AMAC Exclusive – By Andrew Abbott
President Joe Biden has consistently billed himself as the champion of the poor, promising to make the wealthy “pay their fair share.” During his 2020 campaign, he pledged that he would not raise taxes on families that made less than $400,000 a year. And according to the technical definition of the word “tax,” he has so far largely kept that promise (although Democrats have yet to pass their massive reconciliation bill which looks to be loaded with tax hikes). However, even if Middle Class Americans haven’t yet seen a direct tax increase under Biden, his policies are creating one of the largest financial squeezes of working- and middle-class families in history.
Instead of direct taxes, the effects of Biden’s policies have resulted in several “hidden taxes” which disproportionately affect individuals and families in lower income brackets. The most obvious of these is inflation, which reached a 13-year high in September. While many wealthy Americans have heavily diversified investment portfolios that can keep pace with raging inflation, most middle- and working-class Americans rely on savings accounts or live paycheck to paycheck. For them, such sky-high inflation is devastating. As much was reflected in data for wage growth over the past year, which showed that, while wages have increased in recent months for some groups, the actual buying power of those wages has decreased over the past year due to inflation. That’s a hidden tax.
Despite this obvious fact that inflation primarily affects lower income Americans who pay a larger portion of their after-tax income on everyday needs, the Biden administration continues to insist otherwise. Earlier this month, White House Chief of Staff Ronald Klain retweeted and shared a thread from former Obama Economic Council Chair Jason Furman, calling inflation a “high-class problem.” He suggested that it was a good thing and a sign that the country was on the right track. The Independent Women’s Forum fact-checked this claim and gave it “four unicorns: False. Completely make-believe.” They noted:
“The White House’s suggestion that the struggle to pay for gas, home heat, clothes, and groceries are a ‘high-class problem’ is not only false but insulting and out-of-touch. The rich have plenty of cash to pay a few bucks more. Working Americans, meanwhile, are getting squeezed.”
Moreover, despite the Biden administration’s claim that inflationary pressure is “transitory,” economists say that it’s not going anywhere anytime soon. According to the U.S. Bureau of Economic Analysis, prices for food, gas and most consumer goods are increasing at a higher rate than “at any point this century.” They further predict that price surges will continue well into 2022. While economists disagree on the exact cause, leading experts from both sides of the aisle are expressing extreme concern and agree that monetary policy in America – which under Biden is essentially limitless spending – needs to be reined in and reexamined.
But instead of heeding that warning, Biden and Congressional Democrats are still plowing ahead with plans for trillions of dollars in additional government spending. Any first-year economics student knows that injecting such astronomical sums of money into the economy will only make inflation worse, not better.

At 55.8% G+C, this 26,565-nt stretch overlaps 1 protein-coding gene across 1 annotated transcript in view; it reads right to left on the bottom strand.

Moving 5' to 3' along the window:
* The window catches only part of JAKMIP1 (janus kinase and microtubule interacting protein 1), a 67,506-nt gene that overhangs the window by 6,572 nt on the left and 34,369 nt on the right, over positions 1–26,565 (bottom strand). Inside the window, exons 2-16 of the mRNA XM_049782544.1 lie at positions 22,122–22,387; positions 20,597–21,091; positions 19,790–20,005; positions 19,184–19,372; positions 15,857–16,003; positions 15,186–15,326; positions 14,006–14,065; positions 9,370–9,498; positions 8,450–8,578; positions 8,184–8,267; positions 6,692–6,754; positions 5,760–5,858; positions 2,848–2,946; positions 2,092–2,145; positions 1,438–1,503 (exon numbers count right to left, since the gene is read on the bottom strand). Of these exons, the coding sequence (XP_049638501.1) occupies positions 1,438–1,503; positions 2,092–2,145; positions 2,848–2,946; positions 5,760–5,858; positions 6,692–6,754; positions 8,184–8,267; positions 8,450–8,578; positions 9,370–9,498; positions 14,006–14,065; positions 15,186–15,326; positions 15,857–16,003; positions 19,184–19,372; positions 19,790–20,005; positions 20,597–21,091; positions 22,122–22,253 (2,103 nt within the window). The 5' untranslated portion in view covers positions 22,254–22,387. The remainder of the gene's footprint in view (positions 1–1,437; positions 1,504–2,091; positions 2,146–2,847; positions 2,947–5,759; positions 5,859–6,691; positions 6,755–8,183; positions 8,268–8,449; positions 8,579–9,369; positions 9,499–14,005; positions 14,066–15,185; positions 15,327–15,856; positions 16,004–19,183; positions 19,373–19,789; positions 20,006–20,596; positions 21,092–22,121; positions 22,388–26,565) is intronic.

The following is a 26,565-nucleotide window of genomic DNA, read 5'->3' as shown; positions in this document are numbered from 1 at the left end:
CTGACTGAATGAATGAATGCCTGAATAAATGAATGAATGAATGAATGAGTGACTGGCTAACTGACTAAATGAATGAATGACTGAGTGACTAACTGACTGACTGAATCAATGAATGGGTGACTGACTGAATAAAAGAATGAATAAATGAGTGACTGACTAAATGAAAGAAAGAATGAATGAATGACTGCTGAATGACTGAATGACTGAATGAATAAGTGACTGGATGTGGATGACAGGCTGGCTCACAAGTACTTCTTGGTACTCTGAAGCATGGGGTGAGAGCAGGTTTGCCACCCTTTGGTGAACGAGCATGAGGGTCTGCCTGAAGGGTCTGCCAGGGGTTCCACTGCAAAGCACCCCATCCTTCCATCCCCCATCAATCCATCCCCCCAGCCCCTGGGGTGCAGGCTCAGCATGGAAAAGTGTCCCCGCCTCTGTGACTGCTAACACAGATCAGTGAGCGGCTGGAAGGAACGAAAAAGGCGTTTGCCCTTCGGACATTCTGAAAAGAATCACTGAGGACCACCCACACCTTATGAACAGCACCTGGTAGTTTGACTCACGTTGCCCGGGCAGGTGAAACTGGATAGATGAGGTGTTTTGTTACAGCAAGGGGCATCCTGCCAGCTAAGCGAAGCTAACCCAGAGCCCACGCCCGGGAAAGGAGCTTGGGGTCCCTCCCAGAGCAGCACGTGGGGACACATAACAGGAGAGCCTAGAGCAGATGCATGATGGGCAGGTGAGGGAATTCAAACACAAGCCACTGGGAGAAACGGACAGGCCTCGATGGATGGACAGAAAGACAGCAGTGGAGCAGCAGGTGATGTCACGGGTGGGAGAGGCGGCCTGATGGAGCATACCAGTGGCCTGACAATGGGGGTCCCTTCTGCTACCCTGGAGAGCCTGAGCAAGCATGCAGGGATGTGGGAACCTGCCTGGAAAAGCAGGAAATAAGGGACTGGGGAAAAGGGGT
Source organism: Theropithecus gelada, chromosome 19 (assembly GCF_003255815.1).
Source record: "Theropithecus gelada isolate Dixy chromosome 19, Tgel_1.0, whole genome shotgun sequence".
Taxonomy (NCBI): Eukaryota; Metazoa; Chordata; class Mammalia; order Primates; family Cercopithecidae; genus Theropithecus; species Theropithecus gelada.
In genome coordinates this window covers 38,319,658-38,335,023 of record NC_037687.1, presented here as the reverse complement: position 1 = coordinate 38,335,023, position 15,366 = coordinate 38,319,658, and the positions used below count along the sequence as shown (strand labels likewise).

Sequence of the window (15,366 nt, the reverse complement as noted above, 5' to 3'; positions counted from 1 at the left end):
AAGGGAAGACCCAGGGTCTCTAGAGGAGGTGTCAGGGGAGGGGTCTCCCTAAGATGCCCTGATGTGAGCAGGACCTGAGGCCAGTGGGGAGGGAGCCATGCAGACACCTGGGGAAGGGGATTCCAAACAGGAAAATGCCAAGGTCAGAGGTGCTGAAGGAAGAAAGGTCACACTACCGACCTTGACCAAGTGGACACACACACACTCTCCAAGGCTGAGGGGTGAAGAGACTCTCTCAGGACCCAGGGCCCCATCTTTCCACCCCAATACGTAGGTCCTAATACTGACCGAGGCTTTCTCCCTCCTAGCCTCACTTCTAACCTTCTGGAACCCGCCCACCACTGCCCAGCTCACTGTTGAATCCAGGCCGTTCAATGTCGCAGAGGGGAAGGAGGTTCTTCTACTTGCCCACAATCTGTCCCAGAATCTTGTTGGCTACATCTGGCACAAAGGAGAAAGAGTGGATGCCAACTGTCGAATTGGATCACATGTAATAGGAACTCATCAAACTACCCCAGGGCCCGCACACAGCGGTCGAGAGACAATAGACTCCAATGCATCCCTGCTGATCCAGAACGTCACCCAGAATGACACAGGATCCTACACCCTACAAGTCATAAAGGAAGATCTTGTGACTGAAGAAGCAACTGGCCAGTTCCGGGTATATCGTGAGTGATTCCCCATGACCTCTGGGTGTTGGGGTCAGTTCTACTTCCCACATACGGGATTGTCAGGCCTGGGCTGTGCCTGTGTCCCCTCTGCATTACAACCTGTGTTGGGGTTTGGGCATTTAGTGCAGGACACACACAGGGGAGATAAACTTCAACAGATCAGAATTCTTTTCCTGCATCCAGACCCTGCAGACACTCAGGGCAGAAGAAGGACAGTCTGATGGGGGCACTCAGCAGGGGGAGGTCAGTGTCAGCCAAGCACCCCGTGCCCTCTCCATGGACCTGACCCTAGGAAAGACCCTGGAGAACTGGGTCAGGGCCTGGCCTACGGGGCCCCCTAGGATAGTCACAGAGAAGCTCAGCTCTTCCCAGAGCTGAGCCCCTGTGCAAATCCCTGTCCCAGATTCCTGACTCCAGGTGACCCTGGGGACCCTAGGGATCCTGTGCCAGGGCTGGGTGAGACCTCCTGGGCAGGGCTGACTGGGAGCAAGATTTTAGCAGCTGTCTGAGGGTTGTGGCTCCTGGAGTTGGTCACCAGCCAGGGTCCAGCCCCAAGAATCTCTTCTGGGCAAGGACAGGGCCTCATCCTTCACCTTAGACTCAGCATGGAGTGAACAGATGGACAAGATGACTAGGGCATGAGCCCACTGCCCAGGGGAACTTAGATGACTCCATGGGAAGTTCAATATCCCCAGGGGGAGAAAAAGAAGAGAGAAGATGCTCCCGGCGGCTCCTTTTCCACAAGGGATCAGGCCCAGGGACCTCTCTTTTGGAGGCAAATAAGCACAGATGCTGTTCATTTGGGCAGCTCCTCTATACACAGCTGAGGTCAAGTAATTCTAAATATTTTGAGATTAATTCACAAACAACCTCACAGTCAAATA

The Biden administration’s energy policies have also put an added strain on middle- and working-class families as oil and gas prices soar. After cancelling the Keystone XL pipeline and ending oil and gas exploration on many public lands, the U.S. is now once again dependent on foreign energy suppliers after President Trump made the country energy independent. New burdensome regulations haven’t helped either. While it costs the same for a billionaire and a minimum wage worker to buy a gallon of gas or heat their home, lower-income Americans have a smaller pool of income to start out with, meaning that they now must spend a higher percentage of it on fuel and energy bills, while the rich feel the pinch far less.
Although the Biden administration has desperately tried to shift the blame for the nation’s economic struggles, public polling shows that Americans aren’t buying it. According to the FiveThirtyEight polling average, Biden’s approval rating sits at just 43.2%, while 51.1% of Americans disapprove of the job he’s doing. Even worse for Biden and Congressional Democrats, 71% now say the nation is heading in the wrong direction, including nearly half of Democrats. Biden is also underwater with women and minorities, two demographics Democrats will need if they hope to have any chance of retaining control of Congress next year or the White House in 2024. While other failures like the ongoing border crisis and the disastrous pullout from Afghanistan are undoubtedly playing a role in Biden’s spiraling popularity, the economic woes plaguing the country are one issue that has a direct impact on the lives of the vast majority of people.
Regardless of concerns that Biden’s agenda might be at odds with the interests of average Americans, his team is unmoved. This week, CNN’s Jake Tapper asked Treasury Secretary Janet Yellen if Biden’s policies “were essentially pouring gas on the inflation fire?” She outright dismissed these concerns and asserted that the current inflation would naturally decline over time. While continuing to insist his policies of government spending, re-regulation, and tax hikes are evidence of Biden’s commitment to the poor and middle class, all available evidence suggests otherwise.
Andrew Abbott is the pen name of a writer and public affairs consultant with over a decade of experience in DC at the intersection of politics and culture.